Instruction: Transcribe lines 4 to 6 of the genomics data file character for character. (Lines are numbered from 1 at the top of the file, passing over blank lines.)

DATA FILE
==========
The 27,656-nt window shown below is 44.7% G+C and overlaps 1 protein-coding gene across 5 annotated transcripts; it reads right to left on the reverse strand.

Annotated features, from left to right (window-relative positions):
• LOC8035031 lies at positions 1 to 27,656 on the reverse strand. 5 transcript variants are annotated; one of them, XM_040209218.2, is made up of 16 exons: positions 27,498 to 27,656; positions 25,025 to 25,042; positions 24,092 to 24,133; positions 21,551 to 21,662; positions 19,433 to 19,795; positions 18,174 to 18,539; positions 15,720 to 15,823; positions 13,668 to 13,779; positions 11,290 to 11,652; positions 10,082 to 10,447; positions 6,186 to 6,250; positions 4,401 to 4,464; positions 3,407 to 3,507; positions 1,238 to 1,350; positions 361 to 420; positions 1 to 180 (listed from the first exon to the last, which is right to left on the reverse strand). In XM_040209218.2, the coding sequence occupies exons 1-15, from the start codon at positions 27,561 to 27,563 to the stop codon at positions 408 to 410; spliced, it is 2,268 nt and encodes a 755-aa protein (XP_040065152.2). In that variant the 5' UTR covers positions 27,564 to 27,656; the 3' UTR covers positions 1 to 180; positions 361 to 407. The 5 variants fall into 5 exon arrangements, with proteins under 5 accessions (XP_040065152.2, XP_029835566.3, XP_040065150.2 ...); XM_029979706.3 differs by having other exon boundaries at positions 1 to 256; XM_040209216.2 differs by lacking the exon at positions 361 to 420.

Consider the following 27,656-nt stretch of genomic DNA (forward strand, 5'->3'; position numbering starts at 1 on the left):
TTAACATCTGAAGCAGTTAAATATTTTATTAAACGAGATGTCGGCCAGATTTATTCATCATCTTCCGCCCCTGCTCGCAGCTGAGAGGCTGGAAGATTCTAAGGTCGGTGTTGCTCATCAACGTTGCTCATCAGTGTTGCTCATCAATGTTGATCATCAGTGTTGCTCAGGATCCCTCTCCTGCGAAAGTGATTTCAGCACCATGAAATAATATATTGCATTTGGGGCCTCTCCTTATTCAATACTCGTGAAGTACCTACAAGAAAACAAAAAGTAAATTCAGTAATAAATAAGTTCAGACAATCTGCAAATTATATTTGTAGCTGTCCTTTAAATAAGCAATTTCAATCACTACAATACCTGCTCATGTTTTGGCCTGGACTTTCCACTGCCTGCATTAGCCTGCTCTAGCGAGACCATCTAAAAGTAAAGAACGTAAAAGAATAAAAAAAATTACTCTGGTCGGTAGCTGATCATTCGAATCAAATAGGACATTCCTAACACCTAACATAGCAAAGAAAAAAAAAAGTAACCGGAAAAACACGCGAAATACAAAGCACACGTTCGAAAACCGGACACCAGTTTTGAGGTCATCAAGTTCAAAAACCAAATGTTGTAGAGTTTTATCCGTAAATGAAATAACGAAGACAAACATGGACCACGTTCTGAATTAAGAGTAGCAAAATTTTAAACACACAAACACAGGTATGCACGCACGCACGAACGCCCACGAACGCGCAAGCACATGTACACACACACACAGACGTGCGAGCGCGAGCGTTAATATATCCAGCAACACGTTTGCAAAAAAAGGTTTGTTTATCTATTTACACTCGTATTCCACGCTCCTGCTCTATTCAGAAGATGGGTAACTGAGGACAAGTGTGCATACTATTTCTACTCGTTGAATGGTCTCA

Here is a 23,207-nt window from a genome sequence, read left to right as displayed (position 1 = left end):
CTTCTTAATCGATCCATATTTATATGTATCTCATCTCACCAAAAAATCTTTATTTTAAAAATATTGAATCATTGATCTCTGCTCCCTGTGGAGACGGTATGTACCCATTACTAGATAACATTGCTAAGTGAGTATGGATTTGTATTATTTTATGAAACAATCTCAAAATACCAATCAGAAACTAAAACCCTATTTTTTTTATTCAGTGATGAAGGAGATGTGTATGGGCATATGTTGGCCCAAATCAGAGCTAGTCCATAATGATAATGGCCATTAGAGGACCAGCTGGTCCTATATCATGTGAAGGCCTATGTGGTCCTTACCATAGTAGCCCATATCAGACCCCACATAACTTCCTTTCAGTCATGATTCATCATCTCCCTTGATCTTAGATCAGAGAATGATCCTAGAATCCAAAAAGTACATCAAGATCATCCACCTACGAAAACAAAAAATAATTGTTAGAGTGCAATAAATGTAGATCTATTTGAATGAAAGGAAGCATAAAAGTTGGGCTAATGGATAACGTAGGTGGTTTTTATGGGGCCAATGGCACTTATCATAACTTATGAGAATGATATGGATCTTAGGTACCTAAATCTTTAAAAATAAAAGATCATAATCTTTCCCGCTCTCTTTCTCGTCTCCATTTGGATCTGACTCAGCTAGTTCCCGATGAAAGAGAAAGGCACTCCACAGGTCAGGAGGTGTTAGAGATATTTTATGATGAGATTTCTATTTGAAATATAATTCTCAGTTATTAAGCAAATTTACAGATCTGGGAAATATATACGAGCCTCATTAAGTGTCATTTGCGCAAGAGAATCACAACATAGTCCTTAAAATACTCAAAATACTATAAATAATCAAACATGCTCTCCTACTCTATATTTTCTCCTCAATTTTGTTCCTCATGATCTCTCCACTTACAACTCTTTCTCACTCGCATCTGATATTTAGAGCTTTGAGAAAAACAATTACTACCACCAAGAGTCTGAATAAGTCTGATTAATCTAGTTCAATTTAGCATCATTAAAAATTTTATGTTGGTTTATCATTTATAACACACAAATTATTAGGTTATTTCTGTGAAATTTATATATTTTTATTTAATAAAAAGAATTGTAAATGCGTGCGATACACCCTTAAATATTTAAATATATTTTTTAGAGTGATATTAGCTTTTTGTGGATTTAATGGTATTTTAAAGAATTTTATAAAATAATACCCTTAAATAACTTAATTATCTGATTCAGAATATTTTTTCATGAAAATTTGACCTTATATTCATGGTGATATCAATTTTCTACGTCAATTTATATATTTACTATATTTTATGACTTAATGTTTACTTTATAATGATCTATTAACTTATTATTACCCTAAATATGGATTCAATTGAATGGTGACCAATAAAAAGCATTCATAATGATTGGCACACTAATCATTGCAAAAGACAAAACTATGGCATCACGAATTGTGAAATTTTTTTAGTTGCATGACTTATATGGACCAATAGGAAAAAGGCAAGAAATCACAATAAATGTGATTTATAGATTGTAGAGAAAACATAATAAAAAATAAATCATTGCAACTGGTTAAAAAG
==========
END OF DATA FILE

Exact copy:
Consider the following 27,656-nt stretch of genomic DNA (forward strand, 5'->3'; position numbering starts at 1 on the left):
TTAACATCTGAAGCAGTTAAATATTTTATTAAACGAGATGTCGGCCAGATTTATTCATCATCTTCCGCCCCTGCTCGCAGCTGAGAGGCTGGAAGATTCTAAGGTCGGTGTTGCTCATCAACGTTGCTCATCAGTGTTGCTCATCAATGTTGATCATCAGTGTTGCTCAGGATCCCTCTCCTGCGAAAGTGATTTCAGCACCATGAAATAATATATTGCATTTGGGGCCTCTCCTTATTCAATACTCGTGAAGTACCTACAAGAAAACAAAAAGTAAATTCAGTAATAAATAAGTTCAGACAATCTGCAAATTATATTTGTAGCTGTCCTTTAAATAAGCAATTTCAATCACTACAATACCTGCTCATGTTTTGGCCTGGACTTTCCACTGCCTGCATTAGCCTGCTCTAGCGAGACCATCTAAAAGTAAAGAACGTAAAAGAATAAAAAAAATTACTCTGGTCGGTAGCTGATCATTCGAATCAAATAGGACATTCCTAACACCTAACATAGCAAAGAAAAAAAAAAGTAACCGGAAAAACACGCGAAATACAAAGCACACGTTCGAAAACCGGACACCAGTTTTGAGGTCATCAAGTTCAAAAACCAAATGTTGTAGAGTTTTATCCGTAAATGAAATAACGAAGACAAACATGGACCACGTTCTGAATTAAGAGTAGCAAAATTTTAAACACACAAACACAGGTATGCACGCACGCACGAACGCCCACGAACGCGCAAGCACATGTACACACACACACAGACGTGCGAGCGCGAGCGTTAATATATCCAGCAACACGTTTGCAAAAAAAGGTTTGTTTATCTATTTACACTCGTATTCCACGCTCCTGCTCTATTCAGAAGATGGGTAACTGAGGACAAGTGTGCATACTATTTCTACTCGTTGAATGGTCTCA

Here is a 23,207-nt window from a genome sequence, read left to right as displayed (position 1 = left end):